Tips for Proactive Steps You Can Take to Help Your Insurance Company Protect Your Valuable Photography Equipment
Obtaining specific insurance coverage for your photography equipment is an absolute must, especially if you’re a serious amateur or professional with thousands of dollars of equipment. Even hobbyists and enthusiasts should have the right kind of policy to protect their first DSLR, although it is an entry-level model.
A homeowner or renter’s policy may cover lower-cost photo gear, but these policies often have a deductible that may be more than the replacement cost. Although you can add what’s called a rider to your homeowner or renter’s coverage, any claim, especially for equipment worth thousands, could result in your policy being canceled or a hefty increase in the premium. Once such a claim has been made and a policy canceled, finding new coverage may be difficult or very expensive.
The better solution is to obtain an “inland marine policy,” sometimes called a personal items policy, for your photography equipment. You can also add your laptop, tablet and other non-photography equipment that you use for editing, storage, etc. If, after a claim, the insurance company decides to cancel the policy or increase the premium, then it only affects the separate policy, not your homeowner or renter’s.
Even with the right kind of policy and sufficient coverage, you should be proactive, not passive, about protecting your equipment.
Typically, your photography gear is more vulnerable to theft or damage when you are using it, not when it is stored in your home or studio/office. The following tips can reduce the possibility of theft when you are working onsite or traveling and help you find your camera if it is stolen.
1. Never leave your camera or any equipment on the seats of your car, even if it’s locked, visible to anyone walking by the vehicle. Even a lens cap or other seemingly innocuous item can signal to a savvy thief that there may be gear under a seat, in the glove box or in the trunk.
2. Some photographers have been known to take extreme measures to make their cameras look old and inexpensive, by filing off the company logo or removing bits of plastic. Less-invasive steps include not using the camera strap that comes with the camera, which often includes the logo; placing a bit of tape over the battery or SD card door to make it appear old or even more conspicuous tape around the camera to suggest that it would fall apart otherwise.
3. Some experienced travelers and travel photographers recommend that you shouldn’t carry your equipment in a backpack because you can’t see what is occurring behind you. They recommend using a cross-body bag, so the bag is on one or the other hip and you can rest your hand on it. This type of bag also makes it easier to grab your camera quickly for a shot.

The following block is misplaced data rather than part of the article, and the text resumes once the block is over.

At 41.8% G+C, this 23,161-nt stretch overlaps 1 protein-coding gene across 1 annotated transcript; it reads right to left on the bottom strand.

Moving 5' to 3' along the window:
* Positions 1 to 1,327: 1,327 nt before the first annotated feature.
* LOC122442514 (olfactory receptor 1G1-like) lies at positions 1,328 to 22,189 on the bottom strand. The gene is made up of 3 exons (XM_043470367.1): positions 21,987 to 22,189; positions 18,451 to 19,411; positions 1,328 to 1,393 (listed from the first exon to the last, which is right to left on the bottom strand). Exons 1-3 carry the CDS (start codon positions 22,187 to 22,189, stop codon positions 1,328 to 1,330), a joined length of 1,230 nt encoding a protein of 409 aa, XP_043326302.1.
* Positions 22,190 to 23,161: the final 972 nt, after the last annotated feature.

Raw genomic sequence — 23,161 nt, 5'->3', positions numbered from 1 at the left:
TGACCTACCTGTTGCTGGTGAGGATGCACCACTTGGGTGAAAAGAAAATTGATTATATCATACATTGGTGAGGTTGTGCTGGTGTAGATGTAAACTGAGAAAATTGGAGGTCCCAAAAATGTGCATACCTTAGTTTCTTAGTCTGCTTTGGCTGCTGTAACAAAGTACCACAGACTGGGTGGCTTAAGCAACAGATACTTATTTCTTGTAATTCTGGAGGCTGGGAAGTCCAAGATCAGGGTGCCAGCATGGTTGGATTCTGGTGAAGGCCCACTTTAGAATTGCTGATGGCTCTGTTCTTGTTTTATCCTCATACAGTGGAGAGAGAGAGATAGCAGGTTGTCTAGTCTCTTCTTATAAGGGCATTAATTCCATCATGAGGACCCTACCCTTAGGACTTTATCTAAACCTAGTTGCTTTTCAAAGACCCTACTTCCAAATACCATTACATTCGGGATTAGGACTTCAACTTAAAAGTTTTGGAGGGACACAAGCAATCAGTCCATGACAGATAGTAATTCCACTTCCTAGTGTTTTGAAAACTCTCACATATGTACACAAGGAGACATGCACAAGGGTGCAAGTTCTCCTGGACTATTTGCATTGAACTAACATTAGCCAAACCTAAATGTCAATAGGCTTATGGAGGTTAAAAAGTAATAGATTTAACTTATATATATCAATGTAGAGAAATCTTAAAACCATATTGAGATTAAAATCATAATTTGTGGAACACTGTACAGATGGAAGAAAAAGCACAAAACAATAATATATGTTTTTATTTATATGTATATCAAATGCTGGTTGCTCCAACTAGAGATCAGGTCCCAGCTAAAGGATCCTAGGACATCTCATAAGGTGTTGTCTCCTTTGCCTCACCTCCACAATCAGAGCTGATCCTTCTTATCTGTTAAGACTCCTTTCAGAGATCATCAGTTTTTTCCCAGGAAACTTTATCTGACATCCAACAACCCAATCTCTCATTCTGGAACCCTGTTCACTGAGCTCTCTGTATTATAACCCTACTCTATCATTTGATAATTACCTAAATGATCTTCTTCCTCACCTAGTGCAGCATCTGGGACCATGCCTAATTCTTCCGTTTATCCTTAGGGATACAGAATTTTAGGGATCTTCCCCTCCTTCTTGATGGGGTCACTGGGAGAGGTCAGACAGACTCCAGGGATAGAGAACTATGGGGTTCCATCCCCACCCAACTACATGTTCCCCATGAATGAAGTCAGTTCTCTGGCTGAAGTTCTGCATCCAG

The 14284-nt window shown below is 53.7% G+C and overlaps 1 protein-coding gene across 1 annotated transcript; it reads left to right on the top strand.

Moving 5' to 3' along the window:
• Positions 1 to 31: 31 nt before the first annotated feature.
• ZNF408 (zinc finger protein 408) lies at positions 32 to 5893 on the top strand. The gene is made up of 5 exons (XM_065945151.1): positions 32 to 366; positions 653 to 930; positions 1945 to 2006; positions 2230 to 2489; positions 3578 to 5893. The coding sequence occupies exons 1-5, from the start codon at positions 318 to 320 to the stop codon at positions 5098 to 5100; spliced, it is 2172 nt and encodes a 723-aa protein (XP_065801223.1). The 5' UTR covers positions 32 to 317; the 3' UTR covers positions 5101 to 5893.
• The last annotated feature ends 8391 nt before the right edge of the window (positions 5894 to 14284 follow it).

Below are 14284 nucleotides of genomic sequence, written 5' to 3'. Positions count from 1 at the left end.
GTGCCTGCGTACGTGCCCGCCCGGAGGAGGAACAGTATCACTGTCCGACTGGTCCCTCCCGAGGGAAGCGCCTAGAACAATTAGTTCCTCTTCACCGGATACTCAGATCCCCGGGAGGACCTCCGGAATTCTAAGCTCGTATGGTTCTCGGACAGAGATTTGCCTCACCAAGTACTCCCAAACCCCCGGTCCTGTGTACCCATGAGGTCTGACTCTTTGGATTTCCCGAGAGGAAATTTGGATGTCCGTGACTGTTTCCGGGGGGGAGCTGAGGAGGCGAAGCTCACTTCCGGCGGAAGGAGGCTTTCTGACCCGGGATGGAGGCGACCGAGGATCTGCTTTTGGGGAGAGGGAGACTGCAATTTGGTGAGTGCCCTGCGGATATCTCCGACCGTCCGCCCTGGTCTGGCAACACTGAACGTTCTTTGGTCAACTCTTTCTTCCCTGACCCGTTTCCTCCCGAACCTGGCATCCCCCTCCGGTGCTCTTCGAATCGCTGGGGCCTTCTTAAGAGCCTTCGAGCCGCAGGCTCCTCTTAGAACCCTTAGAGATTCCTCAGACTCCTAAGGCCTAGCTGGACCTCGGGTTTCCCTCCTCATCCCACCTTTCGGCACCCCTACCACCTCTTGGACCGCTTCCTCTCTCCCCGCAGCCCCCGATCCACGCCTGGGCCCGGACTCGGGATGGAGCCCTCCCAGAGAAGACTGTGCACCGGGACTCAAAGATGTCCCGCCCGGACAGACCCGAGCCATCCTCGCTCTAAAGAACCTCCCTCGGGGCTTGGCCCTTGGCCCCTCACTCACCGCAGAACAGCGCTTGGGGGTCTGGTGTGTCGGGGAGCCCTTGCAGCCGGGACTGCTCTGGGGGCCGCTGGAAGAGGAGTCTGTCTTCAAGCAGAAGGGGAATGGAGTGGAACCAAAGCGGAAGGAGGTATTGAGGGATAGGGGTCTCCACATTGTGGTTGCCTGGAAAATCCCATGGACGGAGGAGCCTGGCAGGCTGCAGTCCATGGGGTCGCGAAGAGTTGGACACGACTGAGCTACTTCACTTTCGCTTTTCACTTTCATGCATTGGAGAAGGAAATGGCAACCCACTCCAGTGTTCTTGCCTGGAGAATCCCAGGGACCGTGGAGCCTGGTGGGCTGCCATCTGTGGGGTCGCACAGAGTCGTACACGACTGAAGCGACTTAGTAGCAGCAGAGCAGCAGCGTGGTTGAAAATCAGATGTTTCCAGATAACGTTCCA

4. Ultimately, it’s the photos you take that are valuable, especially if someone is paying you. They can’t be replaced, but a camera and any kind of gear can; therefore, always carry extra memory cards with you and switch them periodically as you are shooting, even though they aren’t filled. Most important, carry the cards on your person, not in the camera bag. It’s also a good idea to download whatever you’ve shot every evening, especially when traveling.
5. Consider registering your camera and equipment with a service, such as Lenstag. You simply upload the model, serial number and a photo of the gear you want protected. If any registered equipment is stolen, you simply notify Lenstag and it works to track your gear anywhere in the world. As the Lenstag site states, it’s taking action during the first few hours following a theft that increases the odds of recovery. Waiting to register your gear once a theft has occurred delays the search; and typically stolen photography equipment has been pawned or sold within the first 24 to 48 hours.
6. CameraTrace is another of these services. It provides you with lost & found metallic stickers to attach to your camera and gear, so if anyone finds them, they are able to contact CameraTrace, so it can be returned.
7. Other online services, such as CameraFound.com and stolencamerafounder.com, allow you to upload photos you’ve shot with a stolen or lost camera. As you may know, each photo is tagged with the EXIF metadata, so if a thief or an innocent purchaser of a stolen camera shoots new photos with your camera and uploads them to the Internet, they can be traced with the EXIF metadata.
Whatever the circumstances of a lost or stolen camera, you should always contact your insurance company immediately and file a claim within a few days. In most cases, you will also want to report any theft to the local police, so you will have its official report for your insurance company.
You can do much to protect your camera and other photography equipment, but, ultimately, you want all of it to be insured by a company that specializes in policies for photographers – that company is PackageChoice. They have an outstanding reputation in the photography community for making sure photographers’ equipment as well as their businesses are adequately covered against all incidents that might harm their ability to make a living.
PhotographyTalk recommends that you choose PackageChoice to be your partner in protecting your equipment and business. Please contact one of its experts for a free quote at http://www.packagechoice.com.
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